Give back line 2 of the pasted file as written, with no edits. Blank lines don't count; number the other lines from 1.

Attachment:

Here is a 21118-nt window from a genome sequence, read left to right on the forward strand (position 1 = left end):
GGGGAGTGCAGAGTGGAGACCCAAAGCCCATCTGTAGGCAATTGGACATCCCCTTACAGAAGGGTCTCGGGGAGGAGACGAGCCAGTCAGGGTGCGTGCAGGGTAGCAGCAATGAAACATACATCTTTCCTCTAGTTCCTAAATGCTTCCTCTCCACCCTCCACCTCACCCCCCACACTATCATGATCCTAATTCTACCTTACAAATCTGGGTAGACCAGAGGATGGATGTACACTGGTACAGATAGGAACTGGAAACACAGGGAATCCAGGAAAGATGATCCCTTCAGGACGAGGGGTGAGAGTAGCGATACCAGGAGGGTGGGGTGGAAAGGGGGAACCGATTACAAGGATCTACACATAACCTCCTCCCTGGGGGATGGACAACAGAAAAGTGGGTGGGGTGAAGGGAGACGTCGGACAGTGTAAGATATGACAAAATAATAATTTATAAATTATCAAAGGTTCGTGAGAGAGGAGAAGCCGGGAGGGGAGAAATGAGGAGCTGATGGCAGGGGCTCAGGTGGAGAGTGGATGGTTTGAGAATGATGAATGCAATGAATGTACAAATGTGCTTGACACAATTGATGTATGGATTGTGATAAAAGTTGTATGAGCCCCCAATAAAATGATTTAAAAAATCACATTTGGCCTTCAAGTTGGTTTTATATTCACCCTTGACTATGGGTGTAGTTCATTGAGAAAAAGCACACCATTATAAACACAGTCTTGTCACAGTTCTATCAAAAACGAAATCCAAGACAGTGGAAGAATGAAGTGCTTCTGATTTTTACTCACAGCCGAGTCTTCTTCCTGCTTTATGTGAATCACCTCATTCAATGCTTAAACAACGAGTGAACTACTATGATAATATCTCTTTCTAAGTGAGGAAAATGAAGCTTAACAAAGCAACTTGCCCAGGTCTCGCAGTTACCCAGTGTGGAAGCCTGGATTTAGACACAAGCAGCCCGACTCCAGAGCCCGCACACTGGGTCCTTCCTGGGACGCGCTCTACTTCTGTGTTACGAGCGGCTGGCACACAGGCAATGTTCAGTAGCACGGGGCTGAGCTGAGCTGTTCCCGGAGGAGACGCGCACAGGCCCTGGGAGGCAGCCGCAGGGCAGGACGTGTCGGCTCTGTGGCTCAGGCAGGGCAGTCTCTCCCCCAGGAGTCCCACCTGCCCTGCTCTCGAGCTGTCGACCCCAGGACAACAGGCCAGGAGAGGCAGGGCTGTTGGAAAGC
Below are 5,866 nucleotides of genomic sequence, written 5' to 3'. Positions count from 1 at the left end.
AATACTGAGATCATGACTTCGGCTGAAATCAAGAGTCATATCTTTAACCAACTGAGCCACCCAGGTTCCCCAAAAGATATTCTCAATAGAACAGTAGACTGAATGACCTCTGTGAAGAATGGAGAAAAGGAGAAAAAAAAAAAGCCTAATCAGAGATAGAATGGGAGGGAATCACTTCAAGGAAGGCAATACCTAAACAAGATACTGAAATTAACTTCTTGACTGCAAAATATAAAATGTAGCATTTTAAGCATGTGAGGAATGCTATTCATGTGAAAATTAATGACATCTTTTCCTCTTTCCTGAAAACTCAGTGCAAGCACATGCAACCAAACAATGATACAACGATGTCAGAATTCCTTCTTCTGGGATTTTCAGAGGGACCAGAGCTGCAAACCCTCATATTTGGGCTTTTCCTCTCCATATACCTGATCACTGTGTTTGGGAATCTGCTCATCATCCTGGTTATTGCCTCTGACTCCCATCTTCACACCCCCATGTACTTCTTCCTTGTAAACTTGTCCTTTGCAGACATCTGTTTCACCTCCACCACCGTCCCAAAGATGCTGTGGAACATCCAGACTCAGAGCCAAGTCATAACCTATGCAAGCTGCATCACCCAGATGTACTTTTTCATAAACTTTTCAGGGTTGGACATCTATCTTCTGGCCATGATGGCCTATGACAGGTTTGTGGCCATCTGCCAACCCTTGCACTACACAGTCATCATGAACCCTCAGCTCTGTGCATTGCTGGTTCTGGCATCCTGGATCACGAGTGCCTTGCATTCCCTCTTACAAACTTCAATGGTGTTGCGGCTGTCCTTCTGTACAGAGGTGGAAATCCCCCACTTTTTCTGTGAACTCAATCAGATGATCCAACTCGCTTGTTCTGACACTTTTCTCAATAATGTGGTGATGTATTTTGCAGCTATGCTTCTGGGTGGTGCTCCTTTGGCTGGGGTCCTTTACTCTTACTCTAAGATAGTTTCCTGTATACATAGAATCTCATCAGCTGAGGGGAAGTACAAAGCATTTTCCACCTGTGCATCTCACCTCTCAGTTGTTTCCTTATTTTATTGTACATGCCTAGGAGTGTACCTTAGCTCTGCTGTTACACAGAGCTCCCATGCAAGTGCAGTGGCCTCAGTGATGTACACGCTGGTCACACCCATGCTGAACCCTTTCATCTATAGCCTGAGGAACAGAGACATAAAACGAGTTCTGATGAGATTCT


GGGGAGTGCAGAGTGGAGACCCAAAGCCCATCTGTAGGCAATTGGACATCCCCTTACAGAAGGGTCTCGGGGAGGAGACGAGCCAGTCAGGGTGCGTGCAGGGTAGCAGCAATGAAACATACATCTTTCCTCTAGTTCCTAAATGCTTCCTCTCCACCCTCCACCTCACCCCCCACACTATCATGATCCTAATTCTACCTTACAAATCTGGGTAGACCAGAGGATGGATGTACACTGGTACAGATAGGAACTGGAAACACAGGGAATCCAGGAAAGATGATCCCTTCAGGACGAGGGGTGAGAGTAGCGATACCAGGAGGGTGGGGTGGAAAGGGGGAACCGATTACAAGGATCTACACATAACCTCCTCCCTGGGGGATGGACAACAGAAAAGTGGGTGGGGTGAAGGGAGACGTCGGACAGTGTAAGATATGACAAAATAATAATTTATAAATTATCAAAGGTTCGTGAGAGAGGAGAAGCCGGGAGGGGAGAAATGAGGAGCTGATGGCAGGGGCTCAGGTGGAGAGTGGATGGTTTGAGAATGATGAATGCAATGAATGTACAAATGTGCTTGACACAATTGATGTATGGATTGTGATAAAAGTTGTATGAGCCCCCAATAAAATGATTTAAAAAATCACATTTGGCCTTCAAGTTGGTTTTATATTCACCCTTGACTATGGGTGTAGTTCATTGAGAAAAAGCACACCATTATAAACACAGTCTTGTCACAGTTCTATCAAAAACGAAATCCAAGACAGTGGAAGAATGAAGTGCTTCTGATTTTTACTCACAGCCGAGTCTTCTTCCTGCTTTATGTGAATCACCTCATTCAATGCTTAAACAACGAGTGAACTACTATGATAATATCTCTTTCTAAGTGAGGAAAATGAAGCTTAACAAAGCAACTTGCCCAGGTCTCGCAGTTACCCAGTGTGGAAGCCTGGATTTAGACACAAGCAGCCCGACTCCAGAGCCCGCACACTGGGTCCTTCCTGGGACGCGCTCTACTTCTGTGTTACGAGCGGCTGGCACACAGGCAATGTTCAGTAGCACGGGGCTGAGCTGAGCTGTTCCCGGAGGAGACGCGCACAGGCCCTGGGAGGCAGCCGCAGGGCAGGACGTGTCGGCTCTGTGGCTCAGGCAGGGCAGTCTCTCCCCCAGGAGTCCCACCTGCCCTGCTCTCGAGCTGTCGACCCCAGGACAACAGGCCAGGAGAGGCAGGGCTGTTGGAAAGC